The Good: Part of the move higher for canola today was the catch up trade caused by the Canada Day holiday. This was not the only factor at play in the canola market, where hot temperatures continue to cover the Prairie region with temperatures in the 30s across the three provinces. There will be some relief from the excessive heat next week, but temperatures are expected to remain above normal at least until the middle of the month. This should not be good for canola (and other crops) that are currently in the reproductive growth stage. Another factor today was a rally in soybean oil, which is recovering from the biofuel meltdown two weeks ago. The main point continues to be that the canola market was expected to be tight with trend yields and the prospects for reduced yields are nothing but bullish.
The Bad: The spring wheat market closed higher today, so why is it put into the bad news category? The market reaction yesterday was sharply lower and trade early today tried to make up for the losses. This failed and although the spring wheat contract closed up two cents per bushel. Spring wheat crop conditions continue to worsen, but the markets feel that the deterioration has been fully priced in. The next significant report will be the July production estimates, which should provide some clarity on crop expectations for spring wheat. Pressure in the winter wheat markets continues to keep a lid on the ability of spring wheat to move higher. As usual, the markets will be looking to the forecast for further market direction.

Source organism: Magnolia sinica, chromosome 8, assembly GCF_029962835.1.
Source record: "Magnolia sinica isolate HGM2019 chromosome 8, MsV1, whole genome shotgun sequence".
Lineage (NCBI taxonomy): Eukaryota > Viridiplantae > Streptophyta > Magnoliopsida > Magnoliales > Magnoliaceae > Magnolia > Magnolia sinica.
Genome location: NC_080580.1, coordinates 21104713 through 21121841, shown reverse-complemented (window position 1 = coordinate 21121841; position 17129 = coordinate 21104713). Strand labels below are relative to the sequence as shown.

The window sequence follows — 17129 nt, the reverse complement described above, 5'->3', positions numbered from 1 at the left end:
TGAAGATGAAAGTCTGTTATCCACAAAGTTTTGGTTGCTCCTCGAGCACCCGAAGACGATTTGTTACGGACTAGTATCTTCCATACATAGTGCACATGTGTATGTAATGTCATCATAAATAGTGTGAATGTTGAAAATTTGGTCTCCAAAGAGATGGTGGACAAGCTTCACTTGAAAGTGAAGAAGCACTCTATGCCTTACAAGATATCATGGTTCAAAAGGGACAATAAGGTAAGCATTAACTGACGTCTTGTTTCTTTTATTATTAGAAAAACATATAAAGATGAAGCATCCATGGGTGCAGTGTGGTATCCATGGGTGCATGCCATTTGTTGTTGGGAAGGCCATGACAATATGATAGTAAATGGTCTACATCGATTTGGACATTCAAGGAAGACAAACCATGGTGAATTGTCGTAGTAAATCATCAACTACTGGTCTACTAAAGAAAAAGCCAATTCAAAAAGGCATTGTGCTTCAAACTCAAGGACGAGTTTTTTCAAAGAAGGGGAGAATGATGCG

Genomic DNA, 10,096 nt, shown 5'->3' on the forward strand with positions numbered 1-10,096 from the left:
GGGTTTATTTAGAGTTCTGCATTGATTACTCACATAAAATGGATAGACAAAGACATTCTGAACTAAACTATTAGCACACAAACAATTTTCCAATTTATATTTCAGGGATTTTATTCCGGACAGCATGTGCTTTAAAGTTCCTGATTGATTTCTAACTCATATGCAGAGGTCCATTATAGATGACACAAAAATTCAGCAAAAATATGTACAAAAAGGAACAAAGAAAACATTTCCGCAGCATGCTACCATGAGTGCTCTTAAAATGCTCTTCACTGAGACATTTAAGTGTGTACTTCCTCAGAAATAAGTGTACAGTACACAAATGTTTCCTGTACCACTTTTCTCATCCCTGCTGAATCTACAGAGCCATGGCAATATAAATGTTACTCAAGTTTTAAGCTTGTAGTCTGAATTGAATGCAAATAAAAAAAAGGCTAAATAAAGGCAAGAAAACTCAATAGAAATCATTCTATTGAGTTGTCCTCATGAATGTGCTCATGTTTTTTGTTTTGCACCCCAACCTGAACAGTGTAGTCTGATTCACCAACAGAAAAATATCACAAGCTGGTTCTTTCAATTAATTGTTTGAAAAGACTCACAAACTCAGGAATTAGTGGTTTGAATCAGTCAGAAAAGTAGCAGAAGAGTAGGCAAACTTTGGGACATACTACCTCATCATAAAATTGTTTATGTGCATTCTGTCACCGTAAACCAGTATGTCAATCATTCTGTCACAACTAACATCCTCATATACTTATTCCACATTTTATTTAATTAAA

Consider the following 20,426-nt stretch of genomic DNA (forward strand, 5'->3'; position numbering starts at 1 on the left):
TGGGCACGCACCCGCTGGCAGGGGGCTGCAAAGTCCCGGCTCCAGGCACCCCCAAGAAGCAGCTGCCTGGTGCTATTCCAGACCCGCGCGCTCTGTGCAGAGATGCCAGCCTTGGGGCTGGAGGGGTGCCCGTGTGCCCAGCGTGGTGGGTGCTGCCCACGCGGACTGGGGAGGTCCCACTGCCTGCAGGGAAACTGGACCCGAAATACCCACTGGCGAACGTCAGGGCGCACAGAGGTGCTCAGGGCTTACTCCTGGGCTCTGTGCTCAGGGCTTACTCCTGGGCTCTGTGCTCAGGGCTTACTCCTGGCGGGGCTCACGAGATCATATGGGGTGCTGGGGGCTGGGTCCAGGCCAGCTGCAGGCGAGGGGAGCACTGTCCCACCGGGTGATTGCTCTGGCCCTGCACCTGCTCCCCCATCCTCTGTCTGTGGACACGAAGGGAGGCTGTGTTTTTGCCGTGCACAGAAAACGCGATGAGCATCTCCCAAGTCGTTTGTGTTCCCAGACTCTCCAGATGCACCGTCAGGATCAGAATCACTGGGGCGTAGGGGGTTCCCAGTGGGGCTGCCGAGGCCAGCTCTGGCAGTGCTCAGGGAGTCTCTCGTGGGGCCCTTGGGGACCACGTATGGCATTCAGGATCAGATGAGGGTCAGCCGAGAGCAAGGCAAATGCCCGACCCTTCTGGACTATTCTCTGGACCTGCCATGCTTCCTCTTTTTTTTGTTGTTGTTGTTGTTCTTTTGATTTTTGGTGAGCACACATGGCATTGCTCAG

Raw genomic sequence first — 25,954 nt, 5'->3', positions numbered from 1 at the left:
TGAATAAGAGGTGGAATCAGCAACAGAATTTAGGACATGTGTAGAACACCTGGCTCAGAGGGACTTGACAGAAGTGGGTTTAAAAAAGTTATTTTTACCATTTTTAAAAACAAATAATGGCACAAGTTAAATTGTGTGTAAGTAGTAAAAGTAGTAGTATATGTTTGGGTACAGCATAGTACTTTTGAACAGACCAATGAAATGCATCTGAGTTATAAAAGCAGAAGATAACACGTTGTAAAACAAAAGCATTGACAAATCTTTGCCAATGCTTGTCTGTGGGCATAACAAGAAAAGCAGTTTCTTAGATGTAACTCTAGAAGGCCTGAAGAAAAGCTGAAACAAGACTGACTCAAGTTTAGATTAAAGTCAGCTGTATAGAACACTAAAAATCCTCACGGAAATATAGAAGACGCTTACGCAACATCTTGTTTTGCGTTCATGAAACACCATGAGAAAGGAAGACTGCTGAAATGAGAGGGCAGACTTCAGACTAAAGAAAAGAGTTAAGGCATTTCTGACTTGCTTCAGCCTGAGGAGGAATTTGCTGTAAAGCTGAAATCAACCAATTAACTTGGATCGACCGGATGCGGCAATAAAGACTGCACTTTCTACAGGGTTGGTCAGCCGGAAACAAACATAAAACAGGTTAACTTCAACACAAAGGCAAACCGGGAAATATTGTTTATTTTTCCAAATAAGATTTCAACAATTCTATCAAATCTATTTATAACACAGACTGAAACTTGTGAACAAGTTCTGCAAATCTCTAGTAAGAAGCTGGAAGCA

The Ugly: The drought monitor from the U.S. released their recent map yesterday and the results did not improve as much as the trade was expecting. The drought area in the Corn Belt was reduced, but significant portions of Iowa, Minnesota and the Dakota’s remained in moderate to exceptional drought. The drought intensified in Montana and North Dakota this past week. Most of the PNW is now classified as being in extreme drought. The problem is that not only has it been dry, but the recent hot temperatures have increased the rate of moisture loss. Stressful conditions continue!